When it comes to the herbs listed, they increase acetylcholine by inhibiting the enzyme that breaks them down – acetylcholinesterase.  Most common herbs have some inhibitory activity against the enzyme.

  • Foods with Choline (Eggs, Liver)
  • Choline supplements

Stronger Supplements:

Weaker Supplements:

Decreasing Acetylcholine

A lot of drugs can inhibit acetylcholine, either by imitating it or inhibiting choline [R].

Health Tools I Wish I Had When I Was Sick

At SelfHacked, it’s our goal to offer our readers all the tools possible to get optimally healthy. When I was struggling with chronic health issues I felt stuck because I didn’t have any tools to help me get better. I had to spend literally thousands of hours trying to read through studies on pubmed to figure out how the body worked and how to fix it.

That’s why I decided to create tools that will help others cut down the guesswork:

  • Lab Test Analyzer – a software tool that will analyze your labs and tell you what the optimal values are for each marker — as well as provide you with actionable tips and personalized health and lifestyle recommendations to help you get there.
  • SelfDecode – a software tool that will help you analyze your genetic data from companies such as 23andme and ancestry. You will learn how your health is being impacted by your genes, and how to use this knowledge to your advantage.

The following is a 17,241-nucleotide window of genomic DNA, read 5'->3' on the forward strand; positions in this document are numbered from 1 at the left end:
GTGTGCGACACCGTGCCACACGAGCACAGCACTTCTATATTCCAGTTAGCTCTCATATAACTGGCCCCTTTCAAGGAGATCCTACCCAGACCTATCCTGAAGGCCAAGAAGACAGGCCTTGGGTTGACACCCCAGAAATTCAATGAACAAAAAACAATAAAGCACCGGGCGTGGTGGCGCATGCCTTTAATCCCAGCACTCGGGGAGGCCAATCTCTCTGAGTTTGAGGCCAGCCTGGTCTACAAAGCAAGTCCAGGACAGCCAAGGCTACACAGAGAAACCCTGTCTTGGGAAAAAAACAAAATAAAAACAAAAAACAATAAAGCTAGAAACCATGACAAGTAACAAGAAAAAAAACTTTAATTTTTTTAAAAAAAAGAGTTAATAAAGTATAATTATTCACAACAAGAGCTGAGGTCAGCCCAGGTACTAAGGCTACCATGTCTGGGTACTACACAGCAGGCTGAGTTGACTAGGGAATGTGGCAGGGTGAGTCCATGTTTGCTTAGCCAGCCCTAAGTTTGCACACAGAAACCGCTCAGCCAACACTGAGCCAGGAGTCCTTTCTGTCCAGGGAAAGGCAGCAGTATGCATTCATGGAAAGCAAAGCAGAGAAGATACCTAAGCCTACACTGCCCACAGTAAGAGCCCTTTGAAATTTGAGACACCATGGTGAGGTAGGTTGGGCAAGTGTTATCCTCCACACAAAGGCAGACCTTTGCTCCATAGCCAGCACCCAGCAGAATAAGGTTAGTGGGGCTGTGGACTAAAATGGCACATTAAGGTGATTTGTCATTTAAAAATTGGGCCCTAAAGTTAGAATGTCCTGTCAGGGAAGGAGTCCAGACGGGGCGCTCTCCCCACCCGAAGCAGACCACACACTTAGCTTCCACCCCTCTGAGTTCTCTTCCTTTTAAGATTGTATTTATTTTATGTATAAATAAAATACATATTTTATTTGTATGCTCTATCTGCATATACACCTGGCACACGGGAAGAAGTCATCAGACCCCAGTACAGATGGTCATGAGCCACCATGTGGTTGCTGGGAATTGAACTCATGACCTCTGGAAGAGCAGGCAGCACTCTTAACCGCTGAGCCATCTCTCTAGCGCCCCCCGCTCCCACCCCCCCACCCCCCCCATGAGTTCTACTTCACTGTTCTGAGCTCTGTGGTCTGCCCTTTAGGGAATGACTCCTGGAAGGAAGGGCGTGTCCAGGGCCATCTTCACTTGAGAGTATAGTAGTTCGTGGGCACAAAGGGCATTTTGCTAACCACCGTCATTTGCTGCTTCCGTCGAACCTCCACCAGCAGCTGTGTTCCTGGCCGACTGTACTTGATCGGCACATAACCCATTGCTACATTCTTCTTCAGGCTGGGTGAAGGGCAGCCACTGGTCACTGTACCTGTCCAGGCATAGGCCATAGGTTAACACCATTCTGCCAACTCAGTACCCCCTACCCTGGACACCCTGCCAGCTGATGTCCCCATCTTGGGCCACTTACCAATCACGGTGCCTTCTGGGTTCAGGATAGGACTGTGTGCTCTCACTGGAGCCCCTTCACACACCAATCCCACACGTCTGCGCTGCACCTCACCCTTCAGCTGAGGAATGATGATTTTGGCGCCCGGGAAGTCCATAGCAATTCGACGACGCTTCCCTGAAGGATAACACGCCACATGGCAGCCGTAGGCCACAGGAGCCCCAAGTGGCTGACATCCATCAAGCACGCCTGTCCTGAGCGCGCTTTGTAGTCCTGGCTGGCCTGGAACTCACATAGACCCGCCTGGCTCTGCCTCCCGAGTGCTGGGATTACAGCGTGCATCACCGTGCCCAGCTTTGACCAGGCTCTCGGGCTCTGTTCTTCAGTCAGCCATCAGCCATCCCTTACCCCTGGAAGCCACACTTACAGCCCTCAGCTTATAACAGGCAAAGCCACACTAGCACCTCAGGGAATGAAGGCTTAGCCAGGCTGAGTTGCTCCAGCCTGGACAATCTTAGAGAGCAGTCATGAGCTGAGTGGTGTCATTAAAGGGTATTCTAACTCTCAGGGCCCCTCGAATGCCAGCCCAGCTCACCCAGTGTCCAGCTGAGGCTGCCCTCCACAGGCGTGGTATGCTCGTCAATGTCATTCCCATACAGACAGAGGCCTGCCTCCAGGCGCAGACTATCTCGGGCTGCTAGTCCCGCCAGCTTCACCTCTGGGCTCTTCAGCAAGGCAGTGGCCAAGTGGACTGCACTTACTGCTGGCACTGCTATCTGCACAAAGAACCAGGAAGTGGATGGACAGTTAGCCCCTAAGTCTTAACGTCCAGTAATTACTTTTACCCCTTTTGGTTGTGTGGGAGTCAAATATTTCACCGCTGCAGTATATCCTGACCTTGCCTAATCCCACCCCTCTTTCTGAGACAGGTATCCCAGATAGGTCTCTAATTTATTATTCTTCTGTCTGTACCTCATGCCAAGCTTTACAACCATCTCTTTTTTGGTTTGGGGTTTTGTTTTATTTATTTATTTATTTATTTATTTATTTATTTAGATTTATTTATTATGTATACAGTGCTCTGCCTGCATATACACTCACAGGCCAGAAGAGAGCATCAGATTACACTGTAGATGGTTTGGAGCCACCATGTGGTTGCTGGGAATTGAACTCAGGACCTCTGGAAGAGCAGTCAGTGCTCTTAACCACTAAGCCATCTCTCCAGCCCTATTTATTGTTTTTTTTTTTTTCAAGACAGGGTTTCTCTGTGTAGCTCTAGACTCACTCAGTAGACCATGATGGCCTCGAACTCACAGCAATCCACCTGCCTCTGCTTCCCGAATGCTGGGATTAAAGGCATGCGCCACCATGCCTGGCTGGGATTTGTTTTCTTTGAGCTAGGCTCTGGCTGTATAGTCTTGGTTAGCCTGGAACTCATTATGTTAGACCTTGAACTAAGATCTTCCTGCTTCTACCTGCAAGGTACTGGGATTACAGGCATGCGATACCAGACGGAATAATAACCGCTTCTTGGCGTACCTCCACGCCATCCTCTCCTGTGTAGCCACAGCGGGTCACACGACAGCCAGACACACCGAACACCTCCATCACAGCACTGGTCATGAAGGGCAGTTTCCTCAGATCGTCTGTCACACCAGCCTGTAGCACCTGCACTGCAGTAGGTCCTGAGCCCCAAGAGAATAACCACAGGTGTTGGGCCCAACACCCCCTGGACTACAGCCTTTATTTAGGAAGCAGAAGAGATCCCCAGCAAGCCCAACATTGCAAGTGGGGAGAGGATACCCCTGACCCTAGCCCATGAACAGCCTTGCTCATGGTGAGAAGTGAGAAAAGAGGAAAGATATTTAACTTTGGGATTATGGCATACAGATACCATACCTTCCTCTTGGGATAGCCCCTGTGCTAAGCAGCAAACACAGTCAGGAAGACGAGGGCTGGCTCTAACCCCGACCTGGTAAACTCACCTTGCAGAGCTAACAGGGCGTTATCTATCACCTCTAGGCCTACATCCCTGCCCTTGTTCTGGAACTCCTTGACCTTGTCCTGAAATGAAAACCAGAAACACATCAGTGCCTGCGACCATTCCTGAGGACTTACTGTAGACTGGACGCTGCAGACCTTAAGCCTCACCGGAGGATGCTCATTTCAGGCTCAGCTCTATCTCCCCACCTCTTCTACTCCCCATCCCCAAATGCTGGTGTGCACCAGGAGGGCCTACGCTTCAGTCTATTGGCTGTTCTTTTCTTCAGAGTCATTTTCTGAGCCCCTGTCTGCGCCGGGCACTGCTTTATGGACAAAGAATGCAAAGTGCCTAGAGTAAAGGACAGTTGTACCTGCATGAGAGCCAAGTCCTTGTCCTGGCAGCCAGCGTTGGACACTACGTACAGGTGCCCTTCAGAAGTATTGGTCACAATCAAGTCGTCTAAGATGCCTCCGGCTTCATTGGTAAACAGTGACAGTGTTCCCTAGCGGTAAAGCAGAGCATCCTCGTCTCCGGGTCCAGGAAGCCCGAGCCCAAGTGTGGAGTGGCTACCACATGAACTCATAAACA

• SelfHacked Secrets – an ebook where we examine and explain the biggest overlooked environmental factors that cause disease. This ebook is a great place to start your journey if you want to learn the essential steps to optimizing your health.
  • SelfHacked Elimination Diet course – a video course that will help you figure out which diet works best for you
  • Selfhacked Inflammation course – a video course on inflammation and how to bring it down
  • Biohacking insomnia – an ebook on how to get great sleep
  • Lectin Avoidance Cookbook – an e-cookbook for people with food sensitivities
  • BrainGauge – a device that detects subtle brain changes and allows you to test what’s working for you
  • SelfHacked VIP – an area where you can ask me (Joe) questions about health topics

FDA Compliance

The information on this website has not been evaluated by the Food & Drug Administration or any other medical body. We do not aim to diagnose, treat, cure or prevent any illness or disease. Information is shared for educational purposes only. You must consult your doctor before acting on any content on this website, especially if you are pregnant, nursing, taking medication, or have a medical condition.


1 Star2 Stars3 Stars4 Stars5 Stars (8 votes, average: 4.38 out of 5)


  • Lou Thomas

    Acetylcholinesterase inhibitors do raise acetylcholine levels, but at a heavy cost of bad side-effects. This is because acetylcholinesterase is the substance the clears acetylcholine from a synaptic juncture after a neuron has fired. With acetycholinesterase inhibited, the acetylcholine clears more slowly after a firing, and the neuron cannot re-fire until that clearing has occurred. Since neuron fires happen with a certain rhythm (and in fact repeated firings are often used to transmit the intensity of a stimulus), some neurons may not be ready to fire when called upon, leading to a variety of ill effects.